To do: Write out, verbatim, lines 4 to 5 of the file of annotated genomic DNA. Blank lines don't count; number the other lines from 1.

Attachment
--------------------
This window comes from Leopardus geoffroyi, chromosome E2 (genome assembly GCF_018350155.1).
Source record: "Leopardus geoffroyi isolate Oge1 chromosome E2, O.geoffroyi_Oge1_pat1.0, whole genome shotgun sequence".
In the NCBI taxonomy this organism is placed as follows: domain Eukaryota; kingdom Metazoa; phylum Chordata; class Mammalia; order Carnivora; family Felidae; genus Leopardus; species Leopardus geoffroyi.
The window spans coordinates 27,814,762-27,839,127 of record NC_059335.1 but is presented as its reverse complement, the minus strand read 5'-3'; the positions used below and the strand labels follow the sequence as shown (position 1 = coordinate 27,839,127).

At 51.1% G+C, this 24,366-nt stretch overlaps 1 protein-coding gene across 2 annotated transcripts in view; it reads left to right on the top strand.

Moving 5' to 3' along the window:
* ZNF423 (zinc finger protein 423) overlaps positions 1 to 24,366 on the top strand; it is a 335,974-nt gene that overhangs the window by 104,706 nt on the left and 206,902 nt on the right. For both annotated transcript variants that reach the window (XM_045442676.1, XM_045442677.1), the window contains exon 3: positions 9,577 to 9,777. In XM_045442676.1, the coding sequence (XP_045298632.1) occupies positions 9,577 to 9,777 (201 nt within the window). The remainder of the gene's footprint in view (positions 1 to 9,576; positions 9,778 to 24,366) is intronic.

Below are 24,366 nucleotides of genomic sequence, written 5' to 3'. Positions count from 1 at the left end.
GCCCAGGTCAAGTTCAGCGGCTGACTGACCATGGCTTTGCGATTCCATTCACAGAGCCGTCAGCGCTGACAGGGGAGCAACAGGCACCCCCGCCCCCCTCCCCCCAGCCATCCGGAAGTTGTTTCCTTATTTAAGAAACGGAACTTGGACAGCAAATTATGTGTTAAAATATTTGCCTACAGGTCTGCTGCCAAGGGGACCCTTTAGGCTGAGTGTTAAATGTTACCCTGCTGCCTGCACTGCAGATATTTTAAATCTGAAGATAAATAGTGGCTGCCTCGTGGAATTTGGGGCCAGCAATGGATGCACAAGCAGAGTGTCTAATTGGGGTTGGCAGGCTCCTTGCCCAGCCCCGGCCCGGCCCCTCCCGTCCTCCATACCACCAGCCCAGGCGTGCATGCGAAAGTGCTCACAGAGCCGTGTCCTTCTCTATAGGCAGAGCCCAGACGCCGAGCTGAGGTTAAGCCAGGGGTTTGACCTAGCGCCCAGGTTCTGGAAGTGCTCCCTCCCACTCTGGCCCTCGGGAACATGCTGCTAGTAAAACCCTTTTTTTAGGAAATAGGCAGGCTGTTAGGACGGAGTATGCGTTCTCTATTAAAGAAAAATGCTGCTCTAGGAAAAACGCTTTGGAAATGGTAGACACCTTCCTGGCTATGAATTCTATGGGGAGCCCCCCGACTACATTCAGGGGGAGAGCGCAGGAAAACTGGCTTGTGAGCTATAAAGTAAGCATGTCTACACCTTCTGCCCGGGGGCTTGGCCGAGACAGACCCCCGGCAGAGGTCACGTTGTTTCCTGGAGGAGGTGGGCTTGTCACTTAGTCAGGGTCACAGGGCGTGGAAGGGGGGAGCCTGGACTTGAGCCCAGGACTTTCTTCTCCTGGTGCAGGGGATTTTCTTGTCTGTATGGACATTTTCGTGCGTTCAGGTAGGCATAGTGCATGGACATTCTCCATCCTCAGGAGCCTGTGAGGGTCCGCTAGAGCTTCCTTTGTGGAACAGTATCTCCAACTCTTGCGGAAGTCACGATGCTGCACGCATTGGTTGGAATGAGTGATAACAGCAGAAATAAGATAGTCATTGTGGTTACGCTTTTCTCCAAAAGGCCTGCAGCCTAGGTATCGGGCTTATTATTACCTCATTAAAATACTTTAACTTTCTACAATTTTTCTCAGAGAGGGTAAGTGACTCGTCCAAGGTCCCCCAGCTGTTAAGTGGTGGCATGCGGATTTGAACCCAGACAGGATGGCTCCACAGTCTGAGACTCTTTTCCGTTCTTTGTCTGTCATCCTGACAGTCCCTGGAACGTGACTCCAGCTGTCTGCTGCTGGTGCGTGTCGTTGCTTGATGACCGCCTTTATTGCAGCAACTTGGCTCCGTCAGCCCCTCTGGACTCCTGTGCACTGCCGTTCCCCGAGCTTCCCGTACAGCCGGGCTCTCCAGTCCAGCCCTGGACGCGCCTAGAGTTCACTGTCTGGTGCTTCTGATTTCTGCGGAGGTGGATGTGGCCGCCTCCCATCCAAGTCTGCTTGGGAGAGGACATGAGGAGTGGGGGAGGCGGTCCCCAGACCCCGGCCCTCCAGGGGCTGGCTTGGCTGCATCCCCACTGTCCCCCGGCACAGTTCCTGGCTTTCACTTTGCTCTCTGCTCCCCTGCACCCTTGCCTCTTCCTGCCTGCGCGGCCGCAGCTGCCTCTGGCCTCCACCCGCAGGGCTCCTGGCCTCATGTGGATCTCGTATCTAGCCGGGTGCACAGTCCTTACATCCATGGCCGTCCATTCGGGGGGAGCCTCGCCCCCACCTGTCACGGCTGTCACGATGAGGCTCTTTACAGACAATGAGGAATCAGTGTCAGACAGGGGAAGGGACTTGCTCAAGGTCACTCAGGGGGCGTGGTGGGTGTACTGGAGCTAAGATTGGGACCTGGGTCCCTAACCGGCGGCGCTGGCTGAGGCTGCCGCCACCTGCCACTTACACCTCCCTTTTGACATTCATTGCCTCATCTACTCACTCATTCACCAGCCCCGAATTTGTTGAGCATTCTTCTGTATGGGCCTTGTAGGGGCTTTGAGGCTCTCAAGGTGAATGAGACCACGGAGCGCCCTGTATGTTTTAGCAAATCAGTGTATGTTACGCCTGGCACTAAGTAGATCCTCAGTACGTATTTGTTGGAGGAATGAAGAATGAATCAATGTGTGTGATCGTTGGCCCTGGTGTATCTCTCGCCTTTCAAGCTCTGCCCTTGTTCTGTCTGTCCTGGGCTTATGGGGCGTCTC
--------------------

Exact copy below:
The window spans coordinates 27,814,762-27,839,127 of record NC_059335.1 but is presented as its reverse complement, the minus strand read 5'-3'; the positions used below and the strand labels follow the sequence as shown (position 1 = coordinate 27,839,127).

At 51.1% G+C, this 24,366-nt stretch overlaps 1 protein-coding gene across 2 annotated transcripts in view; it reads left to right on the top strand.